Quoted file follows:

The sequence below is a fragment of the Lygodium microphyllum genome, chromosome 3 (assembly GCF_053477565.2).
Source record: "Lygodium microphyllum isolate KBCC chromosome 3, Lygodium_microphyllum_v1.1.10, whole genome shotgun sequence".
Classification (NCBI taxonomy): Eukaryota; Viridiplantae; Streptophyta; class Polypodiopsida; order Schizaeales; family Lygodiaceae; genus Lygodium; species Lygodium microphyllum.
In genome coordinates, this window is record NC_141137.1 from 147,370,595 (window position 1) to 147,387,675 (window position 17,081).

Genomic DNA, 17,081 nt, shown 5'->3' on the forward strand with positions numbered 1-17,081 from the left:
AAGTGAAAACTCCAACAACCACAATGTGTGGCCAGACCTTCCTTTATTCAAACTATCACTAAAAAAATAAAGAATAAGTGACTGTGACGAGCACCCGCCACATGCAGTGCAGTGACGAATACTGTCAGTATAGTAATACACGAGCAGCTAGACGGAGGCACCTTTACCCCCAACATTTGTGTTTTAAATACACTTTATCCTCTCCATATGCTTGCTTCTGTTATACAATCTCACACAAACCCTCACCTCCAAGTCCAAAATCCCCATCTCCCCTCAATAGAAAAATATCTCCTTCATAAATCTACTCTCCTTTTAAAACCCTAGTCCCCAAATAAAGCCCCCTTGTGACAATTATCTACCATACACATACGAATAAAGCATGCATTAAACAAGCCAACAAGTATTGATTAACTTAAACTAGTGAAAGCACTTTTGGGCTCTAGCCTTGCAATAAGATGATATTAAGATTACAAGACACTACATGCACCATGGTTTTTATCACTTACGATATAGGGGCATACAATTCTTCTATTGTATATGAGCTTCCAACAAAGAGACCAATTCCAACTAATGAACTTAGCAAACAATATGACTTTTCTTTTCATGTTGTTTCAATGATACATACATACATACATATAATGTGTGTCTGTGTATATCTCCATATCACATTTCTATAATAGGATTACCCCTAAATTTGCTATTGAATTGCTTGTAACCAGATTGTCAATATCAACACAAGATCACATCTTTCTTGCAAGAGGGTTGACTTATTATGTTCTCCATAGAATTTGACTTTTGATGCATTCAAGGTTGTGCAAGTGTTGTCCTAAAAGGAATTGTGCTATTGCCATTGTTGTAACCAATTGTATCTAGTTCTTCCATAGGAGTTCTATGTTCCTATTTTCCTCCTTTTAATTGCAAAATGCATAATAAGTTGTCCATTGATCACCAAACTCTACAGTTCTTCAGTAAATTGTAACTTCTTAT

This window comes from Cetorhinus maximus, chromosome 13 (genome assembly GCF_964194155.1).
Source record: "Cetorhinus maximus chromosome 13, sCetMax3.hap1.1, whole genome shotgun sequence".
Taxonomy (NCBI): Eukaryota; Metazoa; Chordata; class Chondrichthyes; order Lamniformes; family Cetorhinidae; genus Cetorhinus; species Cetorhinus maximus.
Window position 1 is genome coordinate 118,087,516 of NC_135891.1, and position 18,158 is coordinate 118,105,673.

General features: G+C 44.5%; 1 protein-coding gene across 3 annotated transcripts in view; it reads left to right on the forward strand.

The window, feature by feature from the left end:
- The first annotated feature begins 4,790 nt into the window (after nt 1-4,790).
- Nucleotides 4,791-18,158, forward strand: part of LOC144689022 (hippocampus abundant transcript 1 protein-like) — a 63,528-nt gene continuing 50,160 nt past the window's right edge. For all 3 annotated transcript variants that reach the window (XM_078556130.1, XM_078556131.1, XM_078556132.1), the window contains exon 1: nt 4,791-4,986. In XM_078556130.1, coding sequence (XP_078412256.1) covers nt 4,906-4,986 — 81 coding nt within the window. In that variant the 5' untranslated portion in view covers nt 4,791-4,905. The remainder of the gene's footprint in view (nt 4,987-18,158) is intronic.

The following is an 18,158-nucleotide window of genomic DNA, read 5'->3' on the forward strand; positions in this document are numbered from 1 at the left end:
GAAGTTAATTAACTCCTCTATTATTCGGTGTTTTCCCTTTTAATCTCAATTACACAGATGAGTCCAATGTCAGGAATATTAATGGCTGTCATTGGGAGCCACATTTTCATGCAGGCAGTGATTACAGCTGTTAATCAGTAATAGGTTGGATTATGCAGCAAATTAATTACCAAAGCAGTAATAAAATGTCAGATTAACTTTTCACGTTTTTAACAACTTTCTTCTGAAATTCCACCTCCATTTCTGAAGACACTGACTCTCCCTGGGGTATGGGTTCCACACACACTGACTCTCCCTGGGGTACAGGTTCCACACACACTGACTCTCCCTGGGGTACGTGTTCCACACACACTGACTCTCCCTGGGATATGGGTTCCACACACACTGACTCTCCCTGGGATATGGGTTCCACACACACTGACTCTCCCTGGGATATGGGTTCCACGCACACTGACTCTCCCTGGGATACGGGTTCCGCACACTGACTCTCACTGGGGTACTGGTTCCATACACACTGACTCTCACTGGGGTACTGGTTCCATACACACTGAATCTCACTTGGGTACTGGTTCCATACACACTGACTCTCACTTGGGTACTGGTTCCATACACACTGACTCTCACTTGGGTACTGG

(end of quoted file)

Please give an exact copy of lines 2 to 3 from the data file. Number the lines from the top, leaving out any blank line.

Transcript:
Source record: "Lygodium microphyllum isolate KBCC chromosome 3, Lygodium_microphyllum_v1.1.10, whole genome shotgun sequence".
Classification (NCBI taxonomy): Eukaryota; Viridiplantae; Streptophyta; class Polypodiopsida; order Schizaeales; family Lygodiaceae; genus Lygodium; species Lygodium microphyllum.